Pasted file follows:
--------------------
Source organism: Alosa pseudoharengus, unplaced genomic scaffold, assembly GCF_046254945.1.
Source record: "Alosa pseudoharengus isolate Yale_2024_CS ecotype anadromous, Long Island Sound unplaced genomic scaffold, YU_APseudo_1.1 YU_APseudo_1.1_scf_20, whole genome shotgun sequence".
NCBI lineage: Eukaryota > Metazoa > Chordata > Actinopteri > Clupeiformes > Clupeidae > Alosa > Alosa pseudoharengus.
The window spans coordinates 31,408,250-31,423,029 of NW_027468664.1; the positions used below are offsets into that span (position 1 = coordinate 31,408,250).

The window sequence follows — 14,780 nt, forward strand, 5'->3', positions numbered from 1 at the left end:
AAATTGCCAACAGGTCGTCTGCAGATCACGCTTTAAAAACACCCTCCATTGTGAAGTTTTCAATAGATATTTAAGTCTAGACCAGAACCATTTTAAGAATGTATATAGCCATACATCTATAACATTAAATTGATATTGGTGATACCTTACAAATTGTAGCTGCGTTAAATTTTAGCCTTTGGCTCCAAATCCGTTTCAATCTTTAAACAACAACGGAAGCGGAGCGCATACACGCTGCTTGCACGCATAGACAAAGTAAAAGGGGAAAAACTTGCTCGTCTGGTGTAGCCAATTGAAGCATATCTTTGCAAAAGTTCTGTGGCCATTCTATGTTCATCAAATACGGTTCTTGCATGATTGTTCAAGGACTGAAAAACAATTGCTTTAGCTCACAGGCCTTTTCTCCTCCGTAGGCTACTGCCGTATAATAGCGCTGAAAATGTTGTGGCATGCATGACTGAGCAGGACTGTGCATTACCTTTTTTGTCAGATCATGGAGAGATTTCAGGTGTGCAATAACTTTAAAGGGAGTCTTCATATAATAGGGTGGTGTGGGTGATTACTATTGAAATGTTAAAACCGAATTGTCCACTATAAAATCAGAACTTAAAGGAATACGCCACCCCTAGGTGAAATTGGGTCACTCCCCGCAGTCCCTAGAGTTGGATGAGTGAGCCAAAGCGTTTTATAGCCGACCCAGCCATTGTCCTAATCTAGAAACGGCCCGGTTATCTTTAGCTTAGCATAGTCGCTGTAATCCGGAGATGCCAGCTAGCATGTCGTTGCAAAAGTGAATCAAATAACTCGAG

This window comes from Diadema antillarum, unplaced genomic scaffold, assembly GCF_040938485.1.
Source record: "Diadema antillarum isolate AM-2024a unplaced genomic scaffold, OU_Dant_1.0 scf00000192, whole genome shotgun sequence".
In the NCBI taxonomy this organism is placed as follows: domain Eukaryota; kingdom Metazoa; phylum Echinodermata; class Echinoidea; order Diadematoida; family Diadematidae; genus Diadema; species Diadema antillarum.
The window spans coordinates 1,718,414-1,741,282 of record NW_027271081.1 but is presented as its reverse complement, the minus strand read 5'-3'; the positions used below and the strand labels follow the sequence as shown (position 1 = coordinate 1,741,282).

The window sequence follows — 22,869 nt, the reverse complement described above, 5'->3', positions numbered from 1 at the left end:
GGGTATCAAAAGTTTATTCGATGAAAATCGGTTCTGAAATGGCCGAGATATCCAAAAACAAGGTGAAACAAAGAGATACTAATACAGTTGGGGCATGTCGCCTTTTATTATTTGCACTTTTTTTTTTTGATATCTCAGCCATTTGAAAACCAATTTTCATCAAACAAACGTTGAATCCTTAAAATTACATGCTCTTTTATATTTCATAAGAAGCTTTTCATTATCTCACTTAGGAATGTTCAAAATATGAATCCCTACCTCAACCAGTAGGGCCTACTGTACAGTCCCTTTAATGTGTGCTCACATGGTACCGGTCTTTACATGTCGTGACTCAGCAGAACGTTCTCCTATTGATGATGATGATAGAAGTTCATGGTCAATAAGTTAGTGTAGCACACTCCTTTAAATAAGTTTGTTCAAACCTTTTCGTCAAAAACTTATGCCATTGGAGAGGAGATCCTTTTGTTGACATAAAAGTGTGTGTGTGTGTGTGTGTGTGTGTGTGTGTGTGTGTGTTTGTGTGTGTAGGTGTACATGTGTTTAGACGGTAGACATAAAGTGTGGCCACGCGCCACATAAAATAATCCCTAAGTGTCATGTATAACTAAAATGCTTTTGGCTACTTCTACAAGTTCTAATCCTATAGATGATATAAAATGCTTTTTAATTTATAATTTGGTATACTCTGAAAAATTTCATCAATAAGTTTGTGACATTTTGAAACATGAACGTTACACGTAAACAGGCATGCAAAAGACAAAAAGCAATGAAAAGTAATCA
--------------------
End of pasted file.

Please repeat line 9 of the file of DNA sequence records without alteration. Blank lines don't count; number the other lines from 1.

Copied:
In the NCBI taxonomy this organism is placed as follows: domain Eukaryota; kingdom Metazoa; phylum Echinodermata; class Echinoidea; order Diadematoida; family Diadematidae; genus Diadema; species Diadema antillarum.